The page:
Ah, the infamous sales funnel. So simple, so straightforward—in our dreams.
In reality, the funnel—a potentially powerful tool for generating business—can be complex. And unless companies take the necessary time to adapt the concept to their specific needs, it isn’t likely to generate all that much income. Most important, sales and marketing teams must collaborate on funnel development.
How do you create a funnel that meets your revenue goals? The key is not to start at the top. Instead, reverse engineer your funnel by starting at the bottom.
The Danger Zone
When it comes to sales funnels, companies can fall into some potential traps:
No funnel. Let’s face it: Some companies simply haven’t gotten around to developing a funnel at all. In the famous words of Zig Ziglar, “You can’t hit a target you cannot see, and you cannot see a target you do not have.” According to the Refactored 2018 Sales Enablement Benchmarking Survey, 18% of firms fall into this category. If your organization is one of those, it’s time to get to work—fast.
No alignment. You’ve designed a sales funnel—but it isn’t aligned across both sales and marketing. A truly high-performing funnel is one that meets the lead-generation and lead-nurturing needs of the sales team, but the marketing team is responsible for creating the content that sustains those goals. Our survey suggests that 66% of responding sales and marketing teams were only partially aligned or completely unaligned on their funnel goals. If you don’t have buy-in and complete comprehension from marketing, you don’t have a successful funnel.
No segmentation. You have a funnel, you have alignment—what you’re lacking is enablement. Don’t just slice the funnel horizontally into buying segments: The best funnels are also segmented vertically by functional responsibility (e.g., marketing, business development, sales, channel).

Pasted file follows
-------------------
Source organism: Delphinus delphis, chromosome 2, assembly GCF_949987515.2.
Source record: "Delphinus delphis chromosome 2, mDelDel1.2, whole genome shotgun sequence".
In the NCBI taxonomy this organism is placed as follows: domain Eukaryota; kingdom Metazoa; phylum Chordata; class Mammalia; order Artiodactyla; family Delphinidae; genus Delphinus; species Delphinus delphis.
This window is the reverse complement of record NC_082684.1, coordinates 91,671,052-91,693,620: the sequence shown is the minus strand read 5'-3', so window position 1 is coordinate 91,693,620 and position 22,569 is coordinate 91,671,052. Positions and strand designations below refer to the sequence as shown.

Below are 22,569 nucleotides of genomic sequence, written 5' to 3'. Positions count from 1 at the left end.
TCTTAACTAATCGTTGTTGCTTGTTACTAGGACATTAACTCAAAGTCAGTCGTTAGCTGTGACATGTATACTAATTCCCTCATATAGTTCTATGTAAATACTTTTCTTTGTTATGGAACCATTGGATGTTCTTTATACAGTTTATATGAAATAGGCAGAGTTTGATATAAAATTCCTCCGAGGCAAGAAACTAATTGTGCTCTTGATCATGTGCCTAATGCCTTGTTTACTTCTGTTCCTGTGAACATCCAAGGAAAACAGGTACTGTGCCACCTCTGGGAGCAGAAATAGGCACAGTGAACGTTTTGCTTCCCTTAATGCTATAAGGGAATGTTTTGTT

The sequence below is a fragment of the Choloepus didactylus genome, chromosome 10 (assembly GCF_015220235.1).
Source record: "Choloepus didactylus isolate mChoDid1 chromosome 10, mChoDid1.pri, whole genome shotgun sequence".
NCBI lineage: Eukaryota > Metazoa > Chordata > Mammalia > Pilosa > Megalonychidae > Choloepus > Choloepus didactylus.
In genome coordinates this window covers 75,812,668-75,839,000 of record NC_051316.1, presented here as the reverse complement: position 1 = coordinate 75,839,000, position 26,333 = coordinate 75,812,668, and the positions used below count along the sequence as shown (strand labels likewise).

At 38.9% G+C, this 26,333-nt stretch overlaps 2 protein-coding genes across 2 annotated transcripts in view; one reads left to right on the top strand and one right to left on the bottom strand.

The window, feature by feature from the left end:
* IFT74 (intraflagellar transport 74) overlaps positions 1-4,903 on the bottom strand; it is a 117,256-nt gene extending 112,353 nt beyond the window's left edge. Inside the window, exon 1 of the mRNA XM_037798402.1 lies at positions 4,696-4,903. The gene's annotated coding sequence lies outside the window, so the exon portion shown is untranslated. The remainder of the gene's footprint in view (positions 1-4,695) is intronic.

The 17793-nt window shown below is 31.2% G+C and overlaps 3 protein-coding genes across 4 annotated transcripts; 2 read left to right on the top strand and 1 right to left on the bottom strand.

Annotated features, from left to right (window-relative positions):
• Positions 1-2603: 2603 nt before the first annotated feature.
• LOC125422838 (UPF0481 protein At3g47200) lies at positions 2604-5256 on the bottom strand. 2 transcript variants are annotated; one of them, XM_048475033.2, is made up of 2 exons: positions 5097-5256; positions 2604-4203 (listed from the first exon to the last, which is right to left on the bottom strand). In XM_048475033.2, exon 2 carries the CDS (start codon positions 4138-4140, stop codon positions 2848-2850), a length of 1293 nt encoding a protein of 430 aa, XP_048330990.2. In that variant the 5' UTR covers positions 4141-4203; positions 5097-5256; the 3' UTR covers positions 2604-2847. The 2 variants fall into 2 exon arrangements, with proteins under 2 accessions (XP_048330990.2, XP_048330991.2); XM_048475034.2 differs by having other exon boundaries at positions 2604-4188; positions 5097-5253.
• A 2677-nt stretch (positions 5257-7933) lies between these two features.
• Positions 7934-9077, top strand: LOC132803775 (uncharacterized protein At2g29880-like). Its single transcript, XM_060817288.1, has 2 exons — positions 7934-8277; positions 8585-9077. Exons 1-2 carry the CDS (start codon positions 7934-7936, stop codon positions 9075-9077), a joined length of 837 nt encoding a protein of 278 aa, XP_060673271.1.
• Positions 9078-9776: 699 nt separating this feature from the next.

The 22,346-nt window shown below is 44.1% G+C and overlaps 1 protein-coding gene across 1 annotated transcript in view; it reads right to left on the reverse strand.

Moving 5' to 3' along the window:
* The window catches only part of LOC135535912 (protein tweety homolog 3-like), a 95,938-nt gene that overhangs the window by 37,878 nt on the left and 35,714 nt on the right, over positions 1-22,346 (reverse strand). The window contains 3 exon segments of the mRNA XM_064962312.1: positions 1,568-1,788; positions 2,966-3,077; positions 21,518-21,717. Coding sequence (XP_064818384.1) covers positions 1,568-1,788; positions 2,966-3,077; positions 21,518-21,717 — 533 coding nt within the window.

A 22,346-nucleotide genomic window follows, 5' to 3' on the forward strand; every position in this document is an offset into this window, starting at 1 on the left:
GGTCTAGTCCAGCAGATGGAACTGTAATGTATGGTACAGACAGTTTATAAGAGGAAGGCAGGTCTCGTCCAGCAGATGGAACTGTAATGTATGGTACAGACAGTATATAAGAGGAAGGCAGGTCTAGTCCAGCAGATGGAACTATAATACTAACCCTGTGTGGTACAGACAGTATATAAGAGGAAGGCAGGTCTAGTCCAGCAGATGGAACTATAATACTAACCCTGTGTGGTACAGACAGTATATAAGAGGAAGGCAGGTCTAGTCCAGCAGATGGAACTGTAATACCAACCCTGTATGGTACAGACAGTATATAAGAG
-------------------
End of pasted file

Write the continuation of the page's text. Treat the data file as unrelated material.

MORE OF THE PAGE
So what’s the fastest way to develop a targeted, aligned, segmented sales funnel? You might think the answer is to start by determining how many leads you need to generate. But in our experience, the best method—after your sales and marketing teams agree on a few defined pieces of strategy—is to reverse engineer your funnel by starting at the bottom, with your revenue goals.
Get It Together
First things first: You need consensus across sales and marketing on your go-to-market strategy. Are you going to pursue account- or lead-based marketing (or some combination of the two)? Do you plan to focus on winning new logos (i.e., new customers) or on cross- and up-sales to existing customers?
Once you’ve determined these answers, it’s time to define your measurement strategy. Which stages will your leads fall into (e.g., Automation Qualified Leads, Teleprospecting Generated Leads, Sales Qualified Leads)? Price point, complexity of sale, whether your company is in the B2B or B2C space … these factors (and more) affect the ways in which you’ll measure qualifications.
We recommend using the SiriusDecisions Demand Waterfall as a starting point here.
Start at the Bottom